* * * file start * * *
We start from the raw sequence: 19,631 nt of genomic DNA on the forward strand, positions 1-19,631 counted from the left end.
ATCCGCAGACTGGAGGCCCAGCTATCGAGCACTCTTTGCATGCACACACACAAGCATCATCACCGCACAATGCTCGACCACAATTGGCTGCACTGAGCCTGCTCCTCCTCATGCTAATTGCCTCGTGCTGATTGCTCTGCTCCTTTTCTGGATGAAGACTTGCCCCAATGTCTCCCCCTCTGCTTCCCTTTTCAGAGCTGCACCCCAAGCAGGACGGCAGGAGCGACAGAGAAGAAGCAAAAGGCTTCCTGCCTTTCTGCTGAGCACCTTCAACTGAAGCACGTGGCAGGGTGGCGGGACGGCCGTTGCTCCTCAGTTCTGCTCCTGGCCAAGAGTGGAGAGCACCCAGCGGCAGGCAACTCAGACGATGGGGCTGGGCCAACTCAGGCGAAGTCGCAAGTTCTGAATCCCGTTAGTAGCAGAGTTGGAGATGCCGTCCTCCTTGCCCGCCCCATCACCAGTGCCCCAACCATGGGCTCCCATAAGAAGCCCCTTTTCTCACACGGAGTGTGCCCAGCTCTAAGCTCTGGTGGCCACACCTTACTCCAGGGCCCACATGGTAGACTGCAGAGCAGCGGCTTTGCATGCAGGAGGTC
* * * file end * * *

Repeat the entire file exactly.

We start from the raw sequence: 19,631 nt of genomic DNA on the forward strand, positions 1-19,631 counted from the left end.
ATCCGCAGACTGGAGGCCCAGCTATCGAGCACTCTTTGCATGCACACACACAAGCATCATCACCGCACAATGCTCGACCACAATTGGCTGCACTGAGCCTGCTCCTCCTCATGCTAATTGCCTCGTGCTGATTGCTCTGCTCCTTTTCTGGATGAAGACTTGCCCCAATGTCTCCCCCTCTGCTTCCCTTTTCAGAGCTGCACCCCAAGCAGGACGGCAGGAGCGACAGAGAAGAAGCAAAAGGCTTCCTGCCTTTCTGCTGAGCACCTTCAACTGAAGCACGTGGCAGGGTGGCGGGACGGCCGTTGCTCCTCAGTTCTGCTCCTGGCCAAGAGTGGAGAGCACCCAGCGGCAGGCAACTCAGACGATGGGGCTGGGCCAACTCAGGCGAAGTCGCAAGTTCTGAATCCCGTTAGTAGCAGAGTTGGAGATGCCGTCCTCCTTGCCCGCCCCATCACCAGTGCCCCAACCATGGGCTCCCATAAGAAGCCCCTTTTCTCACACGGAGTGTGCCCAGCTCTAAGCTCTGGTGGCCACACCTTACTCCAGGGCCCACATGGTAGACTGCAGAGCAGCGGCTTTGCATGCAGGAGGTC